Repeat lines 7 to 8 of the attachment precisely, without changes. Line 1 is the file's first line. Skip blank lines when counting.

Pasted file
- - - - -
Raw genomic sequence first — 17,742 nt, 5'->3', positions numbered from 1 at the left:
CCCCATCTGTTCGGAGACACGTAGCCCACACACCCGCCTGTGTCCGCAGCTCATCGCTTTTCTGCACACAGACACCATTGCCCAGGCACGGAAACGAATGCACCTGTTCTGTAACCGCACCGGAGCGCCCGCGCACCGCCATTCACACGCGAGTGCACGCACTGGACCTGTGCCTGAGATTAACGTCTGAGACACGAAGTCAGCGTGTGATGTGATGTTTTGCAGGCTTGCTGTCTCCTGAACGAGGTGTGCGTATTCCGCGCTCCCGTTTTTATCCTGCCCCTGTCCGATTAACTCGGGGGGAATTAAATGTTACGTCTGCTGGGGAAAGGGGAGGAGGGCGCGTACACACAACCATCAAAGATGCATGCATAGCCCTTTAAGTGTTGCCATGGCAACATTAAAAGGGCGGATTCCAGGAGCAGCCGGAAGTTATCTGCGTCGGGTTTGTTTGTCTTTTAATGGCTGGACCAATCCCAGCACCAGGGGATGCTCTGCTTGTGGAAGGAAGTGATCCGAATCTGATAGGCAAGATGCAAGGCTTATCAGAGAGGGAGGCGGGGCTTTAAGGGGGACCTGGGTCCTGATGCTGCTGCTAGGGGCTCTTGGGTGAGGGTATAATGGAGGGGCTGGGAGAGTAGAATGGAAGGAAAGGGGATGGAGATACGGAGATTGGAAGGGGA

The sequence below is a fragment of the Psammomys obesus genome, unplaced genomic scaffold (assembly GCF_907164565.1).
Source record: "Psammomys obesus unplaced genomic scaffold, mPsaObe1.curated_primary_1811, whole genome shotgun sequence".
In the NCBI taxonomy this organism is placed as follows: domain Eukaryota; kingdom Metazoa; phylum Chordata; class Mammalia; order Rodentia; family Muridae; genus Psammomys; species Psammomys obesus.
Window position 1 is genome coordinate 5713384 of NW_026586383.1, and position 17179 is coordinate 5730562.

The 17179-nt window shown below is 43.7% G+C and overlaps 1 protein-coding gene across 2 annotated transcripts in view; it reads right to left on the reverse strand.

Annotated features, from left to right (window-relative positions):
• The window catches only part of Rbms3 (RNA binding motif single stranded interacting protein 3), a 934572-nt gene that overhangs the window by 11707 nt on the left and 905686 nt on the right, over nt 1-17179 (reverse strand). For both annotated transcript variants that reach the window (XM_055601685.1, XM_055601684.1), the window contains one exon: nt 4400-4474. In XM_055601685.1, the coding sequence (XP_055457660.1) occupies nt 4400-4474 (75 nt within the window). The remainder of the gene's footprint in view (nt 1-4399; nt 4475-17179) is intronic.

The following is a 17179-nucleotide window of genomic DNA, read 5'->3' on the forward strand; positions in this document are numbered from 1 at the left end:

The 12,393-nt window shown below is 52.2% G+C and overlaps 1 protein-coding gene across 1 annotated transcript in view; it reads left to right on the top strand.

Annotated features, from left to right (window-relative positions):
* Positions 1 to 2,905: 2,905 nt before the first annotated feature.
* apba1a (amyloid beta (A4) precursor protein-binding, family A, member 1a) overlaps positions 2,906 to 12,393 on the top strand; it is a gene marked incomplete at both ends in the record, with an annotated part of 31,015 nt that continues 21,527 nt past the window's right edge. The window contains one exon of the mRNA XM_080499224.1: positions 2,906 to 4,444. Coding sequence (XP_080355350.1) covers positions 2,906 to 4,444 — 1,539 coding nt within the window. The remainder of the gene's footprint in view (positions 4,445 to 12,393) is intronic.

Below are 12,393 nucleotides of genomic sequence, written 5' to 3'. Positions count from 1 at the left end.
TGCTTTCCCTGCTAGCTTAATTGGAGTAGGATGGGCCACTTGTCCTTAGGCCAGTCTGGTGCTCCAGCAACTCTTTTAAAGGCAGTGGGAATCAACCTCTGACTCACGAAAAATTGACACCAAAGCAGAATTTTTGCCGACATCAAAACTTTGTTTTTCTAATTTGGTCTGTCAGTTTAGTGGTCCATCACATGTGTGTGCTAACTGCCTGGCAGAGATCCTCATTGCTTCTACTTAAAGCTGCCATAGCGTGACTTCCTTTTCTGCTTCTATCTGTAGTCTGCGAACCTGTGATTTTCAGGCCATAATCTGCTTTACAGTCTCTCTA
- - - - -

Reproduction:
The 17179-nt window shown below is 43.7% G+C and overlaps 1 protein-coding gene across 2 annotated transcripts in view; it reads right to left on the reverse strand.

Annotated features, from left to right (window-relative positions):